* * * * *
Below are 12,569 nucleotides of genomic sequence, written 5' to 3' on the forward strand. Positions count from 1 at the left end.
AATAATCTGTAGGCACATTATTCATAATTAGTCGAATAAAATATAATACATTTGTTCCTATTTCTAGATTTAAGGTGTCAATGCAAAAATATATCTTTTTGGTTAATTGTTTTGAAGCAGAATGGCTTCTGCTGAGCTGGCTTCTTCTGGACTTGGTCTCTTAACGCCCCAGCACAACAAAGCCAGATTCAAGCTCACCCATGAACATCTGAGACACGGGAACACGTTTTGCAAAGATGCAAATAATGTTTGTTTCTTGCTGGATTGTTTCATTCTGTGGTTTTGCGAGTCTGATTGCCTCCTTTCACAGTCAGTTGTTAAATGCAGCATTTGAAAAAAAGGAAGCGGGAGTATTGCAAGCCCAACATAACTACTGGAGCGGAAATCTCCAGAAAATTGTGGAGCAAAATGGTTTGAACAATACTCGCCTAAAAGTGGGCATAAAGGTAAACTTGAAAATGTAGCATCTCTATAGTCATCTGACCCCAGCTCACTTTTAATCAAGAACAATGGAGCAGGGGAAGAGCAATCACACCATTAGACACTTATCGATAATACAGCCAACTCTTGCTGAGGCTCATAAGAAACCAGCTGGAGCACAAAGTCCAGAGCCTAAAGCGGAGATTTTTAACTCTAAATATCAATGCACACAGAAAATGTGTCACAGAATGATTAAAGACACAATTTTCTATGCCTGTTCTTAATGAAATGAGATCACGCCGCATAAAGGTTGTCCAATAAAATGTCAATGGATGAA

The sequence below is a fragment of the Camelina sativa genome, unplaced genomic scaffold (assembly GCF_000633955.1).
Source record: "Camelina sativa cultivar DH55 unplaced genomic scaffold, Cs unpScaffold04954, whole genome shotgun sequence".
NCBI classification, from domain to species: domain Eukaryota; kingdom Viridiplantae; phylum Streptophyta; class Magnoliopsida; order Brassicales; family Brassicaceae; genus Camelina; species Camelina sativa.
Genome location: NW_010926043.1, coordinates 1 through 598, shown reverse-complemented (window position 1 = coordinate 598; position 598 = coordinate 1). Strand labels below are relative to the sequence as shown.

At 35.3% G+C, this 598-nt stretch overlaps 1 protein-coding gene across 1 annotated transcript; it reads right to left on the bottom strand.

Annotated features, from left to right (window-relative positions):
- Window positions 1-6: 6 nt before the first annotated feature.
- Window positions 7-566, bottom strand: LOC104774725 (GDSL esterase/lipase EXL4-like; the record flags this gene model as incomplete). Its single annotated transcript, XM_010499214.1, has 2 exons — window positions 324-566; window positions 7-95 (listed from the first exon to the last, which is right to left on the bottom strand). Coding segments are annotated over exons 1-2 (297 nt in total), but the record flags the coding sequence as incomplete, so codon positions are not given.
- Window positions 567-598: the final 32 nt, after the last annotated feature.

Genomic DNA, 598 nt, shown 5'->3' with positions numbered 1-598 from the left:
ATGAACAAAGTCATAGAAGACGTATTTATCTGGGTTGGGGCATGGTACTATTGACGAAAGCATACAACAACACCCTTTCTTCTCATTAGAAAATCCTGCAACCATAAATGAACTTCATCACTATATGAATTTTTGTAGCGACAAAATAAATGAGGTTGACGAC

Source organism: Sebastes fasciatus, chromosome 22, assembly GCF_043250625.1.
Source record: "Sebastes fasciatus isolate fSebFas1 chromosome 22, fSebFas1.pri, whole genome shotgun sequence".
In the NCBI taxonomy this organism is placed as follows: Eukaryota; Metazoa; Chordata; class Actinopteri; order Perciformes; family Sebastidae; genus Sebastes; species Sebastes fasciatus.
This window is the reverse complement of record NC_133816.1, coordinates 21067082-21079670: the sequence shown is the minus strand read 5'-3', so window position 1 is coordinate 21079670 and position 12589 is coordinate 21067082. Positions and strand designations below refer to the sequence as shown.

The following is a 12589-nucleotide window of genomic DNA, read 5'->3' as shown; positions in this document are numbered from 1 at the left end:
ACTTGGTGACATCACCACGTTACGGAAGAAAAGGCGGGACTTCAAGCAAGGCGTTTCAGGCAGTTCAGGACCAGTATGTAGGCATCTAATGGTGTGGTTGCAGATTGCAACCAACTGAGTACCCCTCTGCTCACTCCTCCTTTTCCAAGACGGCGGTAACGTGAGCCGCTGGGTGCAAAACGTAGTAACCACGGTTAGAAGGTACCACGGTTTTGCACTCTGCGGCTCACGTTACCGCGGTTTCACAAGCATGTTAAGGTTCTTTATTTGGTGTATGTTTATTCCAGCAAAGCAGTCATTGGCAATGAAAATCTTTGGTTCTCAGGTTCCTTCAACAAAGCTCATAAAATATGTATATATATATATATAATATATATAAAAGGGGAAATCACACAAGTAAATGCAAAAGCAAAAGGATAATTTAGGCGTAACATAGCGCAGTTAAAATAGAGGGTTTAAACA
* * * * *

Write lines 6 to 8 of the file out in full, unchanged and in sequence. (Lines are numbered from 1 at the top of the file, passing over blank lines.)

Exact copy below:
Genome location: NW_010926043.1, coordinates 1 through 598, shown reverse-complemented (window position 1 = coordinate 598; position 598 = coordinate 1). Strand labels below are relative to the sequence as shown.

At 35.3% G+C, this 598-nt stretch overlaps 1 protein-coding gene across 1 annotated transcript; it reads right to left on the bottom strand.

Annotated features, from left to right (window-relative positions):